Jessie Lu, 21, Mildura.
Jessie Lu, 21, Mildura.


Jan Davis, 71, Hunter Valley NSW

Retired health worker

"We live in coal country, we've seen the damage to communities and people's health, for example I have breathing difficulties. Young children have a high rate of asthma, people are dying years earlier than they should."


Jayden Trask, 20, Clayton

International Relations and Japanese Student at Monash University. Is on a Centrelink/government grant

"I'm here to disrupt the fossil fuel conference and I think it's really important because we're facing a climate catastrophe."


Liam Parry, 27, Darwin

International Studies Student at RMIT, lives off savings from previous work & student allowance

"There's a climate crisis going on that no one's talking about. This should be front page news everyday."


Liam Parry, 27, Darwin.
Liam Parry, 27, Darwin.



Annie Ray, 27, Preston

Disability Support Worker

"The continued exploitation of the environment is both causing climate chaos and displacing communities all around the world - especially Latin America & Asia. They're killing people, indigenous people, activists.


Mitch Both 23, Coburg

Student at Monash University and Fast food worker

"I think it's incumbent on us to put up opposition to the way the society is being run. Mining companies in particular. In Australia we have a responsibility to challenge them."


Lucho Riquerlme, 56, Sunshine


"In the last 4-5 years we are protesting against international companies because they are doing a lot of devastation in Latin America. They are displacing all the communities, killing children.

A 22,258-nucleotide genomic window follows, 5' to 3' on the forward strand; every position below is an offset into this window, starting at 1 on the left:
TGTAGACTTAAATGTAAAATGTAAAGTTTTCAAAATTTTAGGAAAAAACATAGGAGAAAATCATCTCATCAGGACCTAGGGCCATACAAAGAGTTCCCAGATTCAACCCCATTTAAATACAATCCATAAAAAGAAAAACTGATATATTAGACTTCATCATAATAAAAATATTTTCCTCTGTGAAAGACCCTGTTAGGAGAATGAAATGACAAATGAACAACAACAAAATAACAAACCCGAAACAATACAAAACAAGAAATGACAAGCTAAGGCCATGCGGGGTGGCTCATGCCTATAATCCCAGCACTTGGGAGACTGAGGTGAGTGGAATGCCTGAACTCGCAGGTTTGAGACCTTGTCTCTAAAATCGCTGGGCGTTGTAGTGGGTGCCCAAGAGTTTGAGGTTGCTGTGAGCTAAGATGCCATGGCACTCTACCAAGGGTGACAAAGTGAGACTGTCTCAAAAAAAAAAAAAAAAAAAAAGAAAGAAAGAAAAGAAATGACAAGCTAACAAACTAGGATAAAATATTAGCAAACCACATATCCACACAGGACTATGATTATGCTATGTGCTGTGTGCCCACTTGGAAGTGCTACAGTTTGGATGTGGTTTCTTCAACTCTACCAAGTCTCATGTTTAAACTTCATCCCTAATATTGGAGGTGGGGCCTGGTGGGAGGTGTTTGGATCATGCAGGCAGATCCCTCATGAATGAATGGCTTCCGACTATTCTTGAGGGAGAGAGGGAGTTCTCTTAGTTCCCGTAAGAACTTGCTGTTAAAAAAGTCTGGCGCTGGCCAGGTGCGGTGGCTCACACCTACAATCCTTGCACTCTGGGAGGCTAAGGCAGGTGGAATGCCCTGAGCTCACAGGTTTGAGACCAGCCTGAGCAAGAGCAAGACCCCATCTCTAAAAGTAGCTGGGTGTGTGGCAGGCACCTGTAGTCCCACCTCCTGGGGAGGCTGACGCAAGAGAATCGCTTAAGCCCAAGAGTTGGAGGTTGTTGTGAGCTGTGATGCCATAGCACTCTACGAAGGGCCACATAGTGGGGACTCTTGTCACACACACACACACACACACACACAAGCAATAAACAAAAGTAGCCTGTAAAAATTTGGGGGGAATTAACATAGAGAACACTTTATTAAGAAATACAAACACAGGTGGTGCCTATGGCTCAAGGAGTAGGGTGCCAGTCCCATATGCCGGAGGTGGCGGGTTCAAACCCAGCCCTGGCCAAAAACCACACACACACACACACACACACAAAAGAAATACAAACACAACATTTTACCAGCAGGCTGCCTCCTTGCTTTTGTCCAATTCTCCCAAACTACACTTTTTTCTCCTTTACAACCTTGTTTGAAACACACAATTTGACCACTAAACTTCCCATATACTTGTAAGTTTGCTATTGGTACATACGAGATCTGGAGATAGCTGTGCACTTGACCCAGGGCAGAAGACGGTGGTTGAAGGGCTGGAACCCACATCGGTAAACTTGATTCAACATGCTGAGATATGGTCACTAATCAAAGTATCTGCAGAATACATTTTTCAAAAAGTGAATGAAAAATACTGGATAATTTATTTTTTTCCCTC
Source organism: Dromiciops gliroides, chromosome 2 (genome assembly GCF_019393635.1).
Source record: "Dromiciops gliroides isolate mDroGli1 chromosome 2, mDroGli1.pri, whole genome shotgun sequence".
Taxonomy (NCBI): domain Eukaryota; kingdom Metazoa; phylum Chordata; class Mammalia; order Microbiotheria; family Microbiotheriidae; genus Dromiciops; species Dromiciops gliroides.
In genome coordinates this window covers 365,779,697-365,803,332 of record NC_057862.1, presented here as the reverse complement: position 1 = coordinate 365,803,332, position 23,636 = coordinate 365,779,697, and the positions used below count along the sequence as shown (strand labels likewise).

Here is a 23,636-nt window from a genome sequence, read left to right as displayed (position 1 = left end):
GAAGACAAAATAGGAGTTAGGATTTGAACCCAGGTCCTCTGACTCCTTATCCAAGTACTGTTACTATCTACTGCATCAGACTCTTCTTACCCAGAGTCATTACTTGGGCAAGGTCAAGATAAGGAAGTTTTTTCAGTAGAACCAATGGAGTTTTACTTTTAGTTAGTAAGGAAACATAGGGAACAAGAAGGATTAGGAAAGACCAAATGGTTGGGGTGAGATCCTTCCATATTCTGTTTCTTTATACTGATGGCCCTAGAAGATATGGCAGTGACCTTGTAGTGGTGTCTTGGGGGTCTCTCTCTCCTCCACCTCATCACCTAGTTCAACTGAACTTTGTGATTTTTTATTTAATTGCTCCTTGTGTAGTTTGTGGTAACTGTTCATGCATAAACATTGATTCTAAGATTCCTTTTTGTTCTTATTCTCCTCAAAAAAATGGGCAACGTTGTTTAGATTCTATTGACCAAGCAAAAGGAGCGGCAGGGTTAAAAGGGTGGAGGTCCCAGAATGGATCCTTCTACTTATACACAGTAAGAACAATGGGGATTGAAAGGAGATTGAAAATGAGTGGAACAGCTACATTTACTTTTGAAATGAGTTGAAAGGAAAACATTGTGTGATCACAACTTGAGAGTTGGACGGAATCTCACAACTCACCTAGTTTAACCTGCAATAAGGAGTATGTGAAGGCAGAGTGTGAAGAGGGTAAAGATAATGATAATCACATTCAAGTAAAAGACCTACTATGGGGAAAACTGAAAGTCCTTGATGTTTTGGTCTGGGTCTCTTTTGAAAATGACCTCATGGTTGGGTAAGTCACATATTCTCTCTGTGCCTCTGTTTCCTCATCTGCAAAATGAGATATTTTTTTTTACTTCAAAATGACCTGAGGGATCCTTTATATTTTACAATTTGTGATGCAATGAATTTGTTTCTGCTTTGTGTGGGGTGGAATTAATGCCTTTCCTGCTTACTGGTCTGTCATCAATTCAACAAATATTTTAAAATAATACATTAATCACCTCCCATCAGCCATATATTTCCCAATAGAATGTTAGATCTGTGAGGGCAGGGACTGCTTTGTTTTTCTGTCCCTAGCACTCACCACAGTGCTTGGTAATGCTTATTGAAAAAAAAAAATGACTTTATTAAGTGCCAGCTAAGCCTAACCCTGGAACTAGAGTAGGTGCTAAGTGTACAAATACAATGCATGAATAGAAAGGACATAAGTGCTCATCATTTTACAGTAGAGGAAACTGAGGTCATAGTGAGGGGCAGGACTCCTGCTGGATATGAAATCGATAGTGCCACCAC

Chanelle Rogers, 28, Parkville

Performance Artist & Sex Education liaison

"I consider being here a civil duty for all lower classes far more affected by this climate injustice to show solidarity against higher bodies of power who are completely responsible for the destruction of our planet."


Vanessa Sarvanakis, 19, Melbourne

Visual Arts Student at Swinburne University and Chemist Warehouse employee

"I'm here to support IMARC. I find 'why' quite a rhetorical question. The police brutality (today) it's disgraceful, terrible, unnecessary."


Larry Dowling, 48, Coburg.
Larry Dowling, 48, Coburg.


Larry Dowling, 48, Coburg

Truck Driver

"I'm here sending a message to the leaders of this country … to the mining bosses that we're not going to let them destroy our planet. It's our children's home."


Tim Uren, 29, Southbank


"It was brutal. Two activists climbed up and when they got back down that's when everything started. We had about 30 protesters were sprayed with mase. I was almost sprayed with mase and I was already sprayed earlier."


Charlie Autumn, 25, Carlton

IT worker

"I believe that we're in quite a serious climate emergency. I think some of the companies represented at this protests are some of the worst criminals around. I'm here saying that this is not okay."